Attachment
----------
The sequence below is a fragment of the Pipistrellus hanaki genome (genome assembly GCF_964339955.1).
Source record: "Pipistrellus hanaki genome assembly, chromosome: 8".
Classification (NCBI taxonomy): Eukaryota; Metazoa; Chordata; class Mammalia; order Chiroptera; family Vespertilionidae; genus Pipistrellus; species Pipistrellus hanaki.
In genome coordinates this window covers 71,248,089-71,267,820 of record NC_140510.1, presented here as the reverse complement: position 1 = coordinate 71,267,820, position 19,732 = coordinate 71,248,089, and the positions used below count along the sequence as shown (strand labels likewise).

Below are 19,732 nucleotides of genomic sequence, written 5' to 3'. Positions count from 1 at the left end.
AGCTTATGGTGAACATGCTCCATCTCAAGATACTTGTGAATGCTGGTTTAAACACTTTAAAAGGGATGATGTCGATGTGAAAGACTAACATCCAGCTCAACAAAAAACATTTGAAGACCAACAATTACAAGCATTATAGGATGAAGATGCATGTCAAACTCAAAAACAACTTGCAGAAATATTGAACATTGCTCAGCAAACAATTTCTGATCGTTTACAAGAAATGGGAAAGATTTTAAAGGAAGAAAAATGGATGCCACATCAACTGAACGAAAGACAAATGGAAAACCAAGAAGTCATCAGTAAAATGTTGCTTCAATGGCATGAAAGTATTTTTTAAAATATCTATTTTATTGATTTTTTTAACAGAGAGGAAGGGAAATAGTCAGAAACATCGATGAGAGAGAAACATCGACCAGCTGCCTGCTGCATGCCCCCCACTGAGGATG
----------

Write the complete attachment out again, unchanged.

The sequence below is a fragment of the Pipistrellus hanaki genome (genome assembly GCF_964339955.1).
Source record: "Pipistrellus hanaki genome assembly, chromosome: 8".
Classification (NCBI taxonomy): Eukaryota; Metazoa; Chordata; class Mammalia; order Chiroptera; family Vespertilionidae; genus Pipistrellus; species Pipistrellus hanaki.
In genome coordinates this window covers 71,248,089-71,267,820 of record NC_140510.1, presented here as the reverse complement: position 1 = coordinate 71,267,820, position 19,732 = coordinate 71,248,089, and the positions used below count along the sequence as shown (strand labels likewise).

Below are 19,732 nucleotides of genomic sequence, written 5' to 3'. Positions count from 1 at the left end.
AGCTTATGGTGAACATGCTCCATCTCAAGATACTTGTGAATGCTGGTTTAAACACTTTAAAAGGGATGATGTCGATGTGAAAGACTAACATCCAGCTCAACAAAAAACATTTGAAGACCAACAATTACAAGCATTATAGGATGAAGATGCATGTCAAACTCAAAAACAACTTGCAGAAATATTGAACATTGCTCAGCAAACAATTTCTGATCGTTTACAAGAAATGGGAAAGATTTTAAAGGAAGAAAAATGGATGCCACATCAACTGAACGAAAGACAAATGGAAAACCAAGAAGTCATCAGTAAAATGTTGCTTCAATGGCATGAAAGTATTTTTTAAAATATCTATTTTATTGATTTTTTTAACAGAGAGGAAGGGAAATAGTCAGAAACATCGATGAGAGAGAAACATCGACCAGCTGCCTGCTGCATGCCCCCCACTGAGGATG